V

and Jurgen J. Fütterer2, 3



(1)
Department of Radiological Sciences, Oncology and Pathology, Sapienza University of Rome, Rome, Italy

(2)
Department of Radiology and Nuclear Medicine, Radboudumc, Nijmegen, The Netherlands

(3)
MIRA Institute for Biomedical Technology and Technical Medicine, University of Twente, Enschede, The Netherlands

 




Vulvar Cancer






  • Vulvar carcinoma is a rare disease, which predominantly involves older women.


  • The prognosis of vulvar carcinoma is related to the extent of the primary tumor and lymph node involvement.


  • Squamous cell carcinoma accounts for approximately 80–90 % of vaginal malignancies.


  • The main risk factor is infection with human papillomavirus (HPV).


  • A clear cell carcinoma of the vagina is a rare cancer and often linked to exposure to diethylstilbestrol (DES). These tumors range from polypoid to infiltrating. Imaging has a limited role in their diagnosis, but MR is useful in assessing spread.


  • Primary vaginal clear cell carcinoma not associated with DES is very rare.


Vaginal Sarcoma






  • Vaginal sarcomas account for 2 % of vaginal malignancies.


  • Vaginal rhabdomyosarcomas are found almost exclusively in young children.


  • Vaginal leiomyosarcoma is the most common sarcoma in adolescents and women.


  • MR imaging is limited in the evaluation, except in outlining surrounding anatomy.


  • Ultrasonography reveals a solid, mostly hypoechoic tumor.


  • An angiosarcoma infiltrates the surrounding soft tissues. These highly vascular tumors often are amenable to preoperative angiographic embolization.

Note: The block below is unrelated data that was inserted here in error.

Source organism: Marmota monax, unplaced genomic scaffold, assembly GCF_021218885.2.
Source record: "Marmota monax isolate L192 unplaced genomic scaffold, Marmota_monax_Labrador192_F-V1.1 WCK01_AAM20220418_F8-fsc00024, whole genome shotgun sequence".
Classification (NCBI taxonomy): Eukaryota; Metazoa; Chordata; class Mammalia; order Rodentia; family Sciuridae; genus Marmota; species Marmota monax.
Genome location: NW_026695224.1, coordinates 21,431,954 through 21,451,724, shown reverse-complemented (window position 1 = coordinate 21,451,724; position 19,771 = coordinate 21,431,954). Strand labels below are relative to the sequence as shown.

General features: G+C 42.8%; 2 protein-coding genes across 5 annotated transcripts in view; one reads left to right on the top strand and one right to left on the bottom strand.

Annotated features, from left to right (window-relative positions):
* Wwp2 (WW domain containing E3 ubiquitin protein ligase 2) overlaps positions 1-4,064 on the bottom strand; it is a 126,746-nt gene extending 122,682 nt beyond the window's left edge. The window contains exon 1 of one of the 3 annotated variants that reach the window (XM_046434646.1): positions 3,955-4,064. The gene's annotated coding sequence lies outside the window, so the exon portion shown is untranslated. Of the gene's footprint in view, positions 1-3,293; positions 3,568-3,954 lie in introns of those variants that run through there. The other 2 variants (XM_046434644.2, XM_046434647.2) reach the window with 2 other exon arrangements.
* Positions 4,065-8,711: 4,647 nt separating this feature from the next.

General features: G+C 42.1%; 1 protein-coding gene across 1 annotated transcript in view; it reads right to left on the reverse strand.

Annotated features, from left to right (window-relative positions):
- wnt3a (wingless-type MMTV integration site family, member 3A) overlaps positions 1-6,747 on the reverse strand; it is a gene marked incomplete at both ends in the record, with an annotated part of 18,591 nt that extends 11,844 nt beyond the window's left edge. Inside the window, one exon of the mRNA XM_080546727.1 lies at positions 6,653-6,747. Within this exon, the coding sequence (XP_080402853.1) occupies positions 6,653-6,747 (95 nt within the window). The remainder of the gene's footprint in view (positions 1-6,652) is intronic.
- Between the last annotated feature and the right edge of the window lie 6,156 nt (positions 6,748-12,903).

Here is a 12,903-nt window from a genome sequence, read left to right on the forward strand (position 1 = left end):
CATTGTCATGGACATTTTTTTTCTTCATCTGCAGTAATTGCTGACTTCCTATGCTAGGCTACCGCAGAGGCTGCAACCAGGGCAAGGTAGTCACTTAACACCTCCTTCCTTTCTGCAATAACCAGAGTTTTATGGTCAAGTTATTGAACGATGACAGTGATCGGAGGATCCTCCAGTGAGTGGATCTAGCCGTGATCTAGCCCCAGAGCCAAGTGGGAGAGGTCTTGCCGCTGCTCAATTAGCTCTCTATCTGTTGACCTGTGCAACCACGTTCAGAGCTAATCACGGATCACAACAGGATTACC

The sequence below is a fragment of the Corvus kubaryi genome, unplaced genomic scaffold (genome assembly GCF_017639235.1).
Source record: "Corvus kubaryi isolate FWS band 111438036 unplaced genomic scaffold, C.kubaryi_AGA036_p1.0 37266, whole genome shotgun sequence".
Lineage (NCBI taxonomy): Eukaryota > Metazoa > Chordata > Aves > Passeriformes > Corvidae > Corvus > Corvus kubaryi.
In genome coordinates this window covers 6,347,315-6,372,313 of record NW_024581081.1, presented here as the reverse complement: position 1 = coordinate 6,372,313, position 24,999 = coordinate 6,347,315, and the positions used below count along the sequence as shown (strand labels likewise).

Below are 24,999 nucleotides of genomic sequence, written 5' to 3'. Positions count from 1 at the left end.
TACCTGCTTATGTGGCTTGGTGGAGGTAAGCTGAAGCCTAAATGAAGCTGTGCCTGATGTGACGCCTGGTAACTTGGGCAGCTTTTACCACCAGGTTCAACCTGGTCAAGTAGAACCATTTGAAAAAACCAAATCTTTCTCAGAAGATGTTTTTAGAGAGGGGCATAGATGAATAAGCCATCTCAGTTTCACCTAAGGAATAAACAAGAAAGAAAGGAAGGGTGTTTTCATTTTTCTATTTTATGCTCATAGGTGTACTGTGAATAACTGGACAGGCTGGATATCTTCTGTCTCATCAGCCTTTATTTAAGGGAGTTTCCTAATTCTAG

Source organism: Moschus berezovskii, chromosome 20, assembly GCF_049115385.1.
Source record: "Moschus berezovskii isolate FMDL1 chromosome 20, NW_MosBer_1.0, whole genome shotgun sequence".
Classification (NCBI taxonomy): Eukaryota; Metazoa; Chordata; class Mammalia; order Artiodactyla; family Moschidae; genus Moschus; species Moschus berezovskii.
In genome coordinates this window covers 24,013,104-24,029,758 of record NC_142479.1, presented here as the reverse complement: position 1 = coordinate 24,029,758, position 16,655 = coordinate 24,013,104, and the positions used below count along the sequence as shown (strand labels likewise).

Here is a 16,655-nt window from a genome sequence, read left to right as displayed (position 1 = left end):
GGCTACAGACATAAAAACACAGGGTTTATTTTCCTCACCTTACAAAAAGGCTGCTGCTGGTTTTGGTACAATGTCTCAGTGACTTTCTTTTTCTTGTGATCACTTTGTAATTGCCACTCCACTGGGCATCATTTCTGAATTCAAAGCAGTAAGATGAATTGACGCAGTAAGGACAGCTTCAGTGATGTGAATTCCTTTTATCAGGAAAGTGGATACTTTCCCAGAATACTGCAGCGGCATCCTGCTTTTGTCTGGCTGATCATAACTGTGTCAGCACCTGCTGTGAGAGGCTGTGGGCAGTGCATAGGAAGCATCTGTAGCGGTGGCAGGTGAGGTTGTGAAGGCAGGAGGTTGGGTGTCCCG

Vaginal Carcinoma






  • The current evidence suggests that infection with human papillomavirus (HPV) plays a role in cervical cancer. The HPV DNA is present in most cervical cancers.


  • Imaging does not have a primary role in cervical carcinoma detection.


  • Carcinomas in the ectocervix tend to be polypoid and extend into the vagina. Endocervical cancers, on the other hand, infiltrate adjacent soft tissues.


  • CT: Computed tomography detects a cervical carcinoma as a soft tissue tumor either in the ecto- or endocervix. However, only larger tumors can be detected, and the features of the tumors cannot be distinguished. These tumors enhance less with contrast than do the surrounding soft tissues.


  • MRI: MRI provides highly accurate information on the morphology and extent of the cervical carcinoma. MRI reveals a cervical tumor as isointense to muscle on T1- and hyperintense on T2-weighted MR images. Most tumors are better defined on T2-weighted images, although smaller ones enhance with contrast and tend to be best seen postcontrast. Cervical tumors demonstrate early and prolonged enhancement compared with poor enhancement of the normal cervical stroma.

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Oct 8, 2016 | Posted by in GENITOURINARY IMAGING | Comments Off on V
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